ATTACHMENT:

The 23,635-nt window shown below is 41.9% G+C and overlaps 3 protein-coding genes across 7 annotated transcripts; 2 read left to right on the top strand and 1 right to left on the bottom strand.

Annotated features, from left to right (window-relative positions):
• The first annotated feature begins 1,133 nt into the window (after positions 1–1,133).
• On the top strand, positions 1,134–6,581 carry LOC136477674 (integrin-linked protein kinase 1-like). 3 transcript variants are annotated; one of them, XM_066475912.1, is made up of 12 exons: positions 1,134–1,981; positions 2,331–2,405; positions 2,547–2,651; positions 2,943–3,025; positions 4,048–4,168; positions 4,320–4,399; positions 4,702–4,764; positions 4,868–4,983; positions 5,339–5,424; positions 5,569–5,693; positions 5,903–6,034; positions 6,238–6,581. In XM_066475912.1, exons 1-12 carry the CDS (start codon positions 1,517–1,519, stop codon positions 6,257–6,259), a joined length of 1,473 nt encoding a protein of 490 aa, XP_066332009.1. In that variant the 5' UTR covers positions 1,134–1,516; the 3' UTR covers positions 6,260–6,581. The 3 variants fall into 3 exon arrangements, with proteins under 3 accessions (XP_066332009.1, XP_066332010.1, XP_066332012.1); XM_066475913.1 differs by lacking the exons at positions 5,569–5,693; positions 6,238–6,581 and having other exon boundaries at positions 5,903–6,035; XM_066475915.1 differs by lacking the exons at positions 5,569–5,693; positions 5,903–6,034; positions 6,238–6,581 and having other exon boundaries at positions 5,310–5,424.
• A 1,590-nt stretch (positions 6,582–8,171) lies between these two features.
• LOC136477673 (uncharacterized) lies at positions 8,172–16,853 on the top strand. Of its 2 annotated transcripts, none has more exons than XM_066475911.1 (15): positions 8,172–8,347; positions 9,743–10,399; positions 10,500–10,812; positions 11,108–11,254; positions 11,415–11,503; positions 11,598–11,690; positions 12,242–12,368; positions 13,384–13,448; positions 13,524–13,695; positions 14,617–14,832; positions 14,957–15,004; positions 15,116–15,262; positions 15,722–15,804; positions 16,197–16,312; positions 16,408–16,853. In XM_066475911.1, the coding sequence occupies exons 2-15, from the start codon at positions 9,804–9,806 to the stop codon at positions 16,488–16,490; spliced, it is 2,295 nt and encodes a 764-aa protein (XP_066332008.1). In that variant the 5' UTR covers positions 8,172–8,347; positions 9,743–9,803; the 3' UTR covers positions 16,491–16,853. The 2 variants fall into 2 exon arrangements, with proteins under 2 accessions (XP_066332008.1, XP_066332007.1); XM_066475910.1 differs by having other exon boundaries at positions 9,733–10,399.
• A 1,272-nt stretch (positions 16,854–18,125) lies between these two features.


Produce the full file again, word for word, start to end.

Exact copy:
The 23,635-nt window shown below is 41.9% G+C and overlaps 3 protein-coding genes across 7 annotated transcripts; 2 read left to right on the top strand and 1 right to left on the bottom strand.

Annotated features, from left to right (window-relative positions):
• The first annotated feature begins 1,133 nt into the window (after positions 1–1,133).
• On the top strand, positions 1,134–6,581 carry LOC136477674 (integrin-linked protein kinase 1-like). 3 transcript variants are annotated; one of them, XM_066475912.1, is made up of 12 exons: positions 1,134–1,981; positions 2,331–2,405; positions 2,547–2,651; positions 2,943–3,025; positions 4,048–4,168; positions 4,320–4,399; positions 4,702–4,764; positions 4,868–4,983; positions 5,339–5,424; positions 5,569–5,693; positions 5,903–6,034; positions 6,238–6,581. In XM_066475912.1, exons 1-12 carry the CDS (start codon positions 1,517–1,519, stop codon positions 6,257–6,259), a joined length of 1,473 nt encoding a protein of 490 aa, XP_066332009.1. In that variant the 5' UTR covers positions 1,134–1,516; the 3' UTR covers positions 6,260–6,581. The 3 variants fall into 3 exon arrangements, with proteins under 3 accessions (XP_066332009.1, XP_066332010.1, XP_066332012.1); XM_066475913.1 differs by lacking the exons at positions 5,569–5,693; positions 6,238–6,581 and having other exon boundaries at positions 5,903–6,035; XM_066475915.1 differs by lacking the exons at positions 5,569–5,693; positions 5,903–6,034; positions 6,238–6,581 and having other exon boundaries at positions 5,310–5,424.
• A 1,590-nt stretch (positions 6,582–8,171) lies between these two features.
• LOC136477673 (uncharacterized) lies at positions 8,172–16,853 on the top strand. Of its 2 annotated transcripts, none has more exons than XM_066475911.1 (15): positions 8,172–8,347; positions 9,743–10,399; positions 10,500–10,812; positions 11,108–11,254; positions 11,415–11,503; positions 11,598–11,690; positions 12,242–12,368; positions 13,384–13,448; positions 13,524–13,695; positions 14,617–14,832; positions 14,957–15,004; positions 15,116–15,262; positions 15,722–15,804; positions 16,197–16,312; positions 16,408–16,853. In XM_066475911.1, the coding sequence occupies exons 2-15, from the start codon at positions 9,804–9,806 to the stop codon at positions 16,488–16,490; spliced, it is 2,295 nt and encodes a 764-aa protein (XP_066332008.1). In that variant the 5' UTR covers positions 8,172–8,347; positions 9,743–9,803; the 3' UTR covers positions 16,491–16,853. The 2 variants fall into 2 exon arrangements, with proteins under 2 accessions (XP_066332008.1, XP_066332007.1); XM_066475910.1 differs by having other exon boundaries at positions 9,733–10,399.
• A 1,272-nt stretch (positions 16,854–18,125) lies between these two features.